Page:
Plasma cortisol (5–25μg/dl)  30.8  38.1  26.7   
Salivary cortisol 23.00–24.00h (<0.15μg/dl)  –  0.46  –  0.28 
Plasma cortisol after 1mg DXM overnight (<1.8μg/dl)  19.3  –  14.7  – 
Plasma cortisol after DXM 2mg/6h/48h (μg/dl)  1.3  –  –  – 
24h urinary cortisol after DXM 2mg/6h/48h (μg).  –  –  <11  127 
ACTH (4.7–48.8pg/ml)  108  121  45  30 
DHEA-S (50–1500ng/ml)  1430  –  1500  1590 
Testosterone (20–50ng/dl)  80  –  88  102.6 

Patient 1 was a 12-years old girl referred to the endocrinologist after her pediatrician observed a clinically irrelevant white stretch mark on the right thigh and, afterwards, a high basal cortisol level. Menarche occurred at the age of 11 and she referred regular periods. Physical evaluation was normal (weight in percentile 75, height in percentile 90 and Tanner stage IV for pubertal development). Her blood pressure was normal. She presented mild hirsutism. Physiological causes for elevated cortisol levels were excluded. As she remained asymptomatic, no therapeutic attitude was taken. Subsequent evaluations showed no physical or biochemical changes. Hormone studies were performed in the patient's parents. Her mother had slightly elevated cortisolemia (27μg/dl), with normal DHEA-S, testosterone and 17-Hydroxyprogesterone values. Plasma cortisol level after 1mg oral DXM administration overnight was 3.7μg/dl. Father's results were normal.

Patient 2 was a 41-years-old woman referred to the endocrinologist for hirsutism in 1998. She presented regular menses with no other symptoms or signs of Cushing's syndrome. She was depressed after her mother's terminal disease. She chose electrolysis for permanent hair removal after unsuccessful medical treatment. In 2012, she claimed an increment of the hirsutism, chronic fatigue and anxiety. Physical examination was normal except for the hirsutism (weight 50.6kg, height 154cm, BMI 21.3kg/m2, BP 125/80mmHg). Diabetes was ruled out (fasting glucose, 85mg/dl; HbA1c 5%). Hormonal tests persisted altered.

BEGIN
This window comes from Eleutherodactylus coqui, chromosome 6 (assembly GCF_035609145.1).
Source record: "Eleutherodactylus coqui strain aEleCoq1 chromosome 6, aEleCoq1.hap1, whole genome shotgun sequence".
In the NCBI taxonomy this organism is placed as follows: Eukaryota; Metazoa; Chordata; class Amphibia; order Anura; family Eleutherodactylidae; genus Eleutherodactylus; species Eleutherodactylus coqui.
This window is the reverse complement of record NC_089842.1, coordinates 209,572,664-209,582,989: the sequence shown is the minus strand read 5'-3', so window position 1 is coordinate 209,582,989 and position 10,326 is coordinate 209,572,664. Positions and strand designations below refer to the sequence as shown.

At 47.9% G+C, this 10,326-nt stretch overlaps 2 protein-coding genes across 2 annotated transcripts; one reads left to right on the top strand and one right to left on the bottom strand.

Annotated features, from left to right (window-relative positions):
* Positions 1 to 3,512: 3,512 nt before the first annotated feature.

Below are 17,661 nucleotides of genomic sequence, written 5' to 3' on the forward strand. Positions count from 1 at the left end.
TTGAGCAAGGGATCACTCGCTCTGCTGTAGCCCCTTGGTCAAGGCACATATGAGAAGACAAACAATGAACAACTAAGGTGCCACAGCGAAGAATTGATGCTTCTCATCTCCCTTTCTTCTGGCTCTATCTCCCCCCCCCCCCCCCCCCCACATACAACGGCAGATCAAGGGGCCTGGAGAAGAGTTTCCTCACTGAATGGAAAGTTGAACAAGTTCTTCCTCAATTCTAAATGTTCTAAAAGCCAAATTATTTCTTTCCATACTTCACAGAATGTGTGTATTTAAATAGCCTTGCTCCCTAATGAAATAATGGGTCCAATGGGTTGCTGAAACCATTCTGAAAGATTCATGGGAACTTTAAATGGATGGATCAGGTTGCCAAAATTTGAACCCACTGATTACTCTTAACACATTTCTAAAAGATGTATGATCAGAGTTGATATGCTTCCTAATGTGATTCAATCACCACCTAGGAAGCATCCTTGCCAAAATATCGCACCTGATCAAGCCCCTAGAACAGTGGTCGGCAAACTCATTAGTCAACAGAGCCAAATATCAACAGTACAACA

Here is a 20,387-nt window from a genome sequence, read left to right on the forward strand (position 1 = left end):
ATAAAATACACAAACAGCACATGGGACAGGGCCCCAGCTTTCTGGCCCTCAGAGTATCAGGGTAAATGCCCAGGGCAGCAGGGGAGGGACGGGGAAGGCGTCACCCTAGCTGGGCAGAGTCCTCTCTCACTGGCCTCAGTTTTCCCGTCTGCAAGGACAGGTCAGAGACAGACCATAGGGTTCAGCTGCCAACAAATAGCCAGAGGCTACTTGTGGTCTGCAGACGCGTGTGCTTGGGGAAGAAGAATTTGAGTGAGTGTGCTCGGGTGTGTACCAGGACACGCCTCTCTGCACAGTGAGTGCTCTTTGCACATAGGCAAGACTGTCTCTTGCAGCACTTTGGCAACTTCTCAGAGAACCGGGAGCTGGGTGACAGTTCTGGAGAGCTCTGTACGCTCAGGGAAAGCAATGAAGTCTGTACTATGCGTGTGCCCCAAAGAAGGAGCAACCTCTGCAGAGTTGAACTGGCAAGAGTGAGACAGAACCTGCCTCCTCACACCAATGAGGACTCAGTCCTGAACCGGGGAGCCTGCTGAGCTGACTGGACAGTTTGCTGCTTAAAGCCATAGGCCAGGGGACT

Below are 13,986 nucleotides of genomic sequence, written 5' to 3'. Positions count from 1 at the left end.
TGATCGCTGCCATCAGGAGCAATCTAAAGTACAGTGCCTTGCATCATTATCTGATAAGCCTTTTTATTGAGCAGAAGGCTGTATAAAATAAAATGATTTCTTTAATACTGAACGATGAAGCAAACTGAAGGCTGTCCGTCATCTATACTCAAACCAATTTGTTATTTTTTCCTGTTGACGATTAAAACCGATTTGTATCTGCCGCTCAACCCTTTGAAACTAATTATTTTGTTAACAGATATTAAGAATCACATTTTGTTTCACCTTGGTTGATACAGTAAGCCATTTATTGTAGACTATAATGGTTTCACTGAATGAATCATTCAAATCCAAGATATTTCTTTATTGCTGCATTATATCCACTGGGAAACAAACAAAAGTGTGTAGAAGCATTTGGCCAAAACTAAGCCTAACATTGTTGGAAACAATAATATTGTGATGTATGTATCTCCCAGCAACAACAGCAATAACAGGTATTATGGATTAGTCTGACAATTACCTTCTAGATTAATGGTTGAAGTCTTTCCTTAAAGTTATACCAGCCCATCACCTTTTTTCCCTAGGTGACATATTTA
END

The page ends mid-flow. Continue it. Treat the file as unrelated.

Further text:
Genetic analyses were performed after written informed consent and local ethical committee endorsement were obtained. Briefly, PCR amplification and direct sequencing of the nine NR3C1 gene exons were performed and sequences were compared with the reference sequence (Ensembl identifier: ENSG00000113580) using specific software. Primer sequences and conditions are available on request.

We identified two novel heterozygous mutations in the NR3C1 gene. Patient 1 and her mother presented the p.Arg477Cys (c.1429C>T) mutation, located in exon 4, in the second zinc finger of the DNA binding domain of the protein. Its ‘in silico’ functional effect was assessed using pathogenicity prediction software, being characterized as pathogenic. Despite this mutation is novel, another naturally occurring point mutation has been previously reported at the same amino acid position.2 The clinically severe p.Arg477His was related with the elimination of the transactivating activity and primary cortisol resistance, still presenting intact ligand binding capacity. DNA binding capacity was decreased. It also presented a negative effect on the transcriptional activity. It is probable that the p.Arg477Cys mutation, located in the same aminoacid, behaves the same way as p.Arg477His, affecting the transactivating activity and/or DNA binding capacity.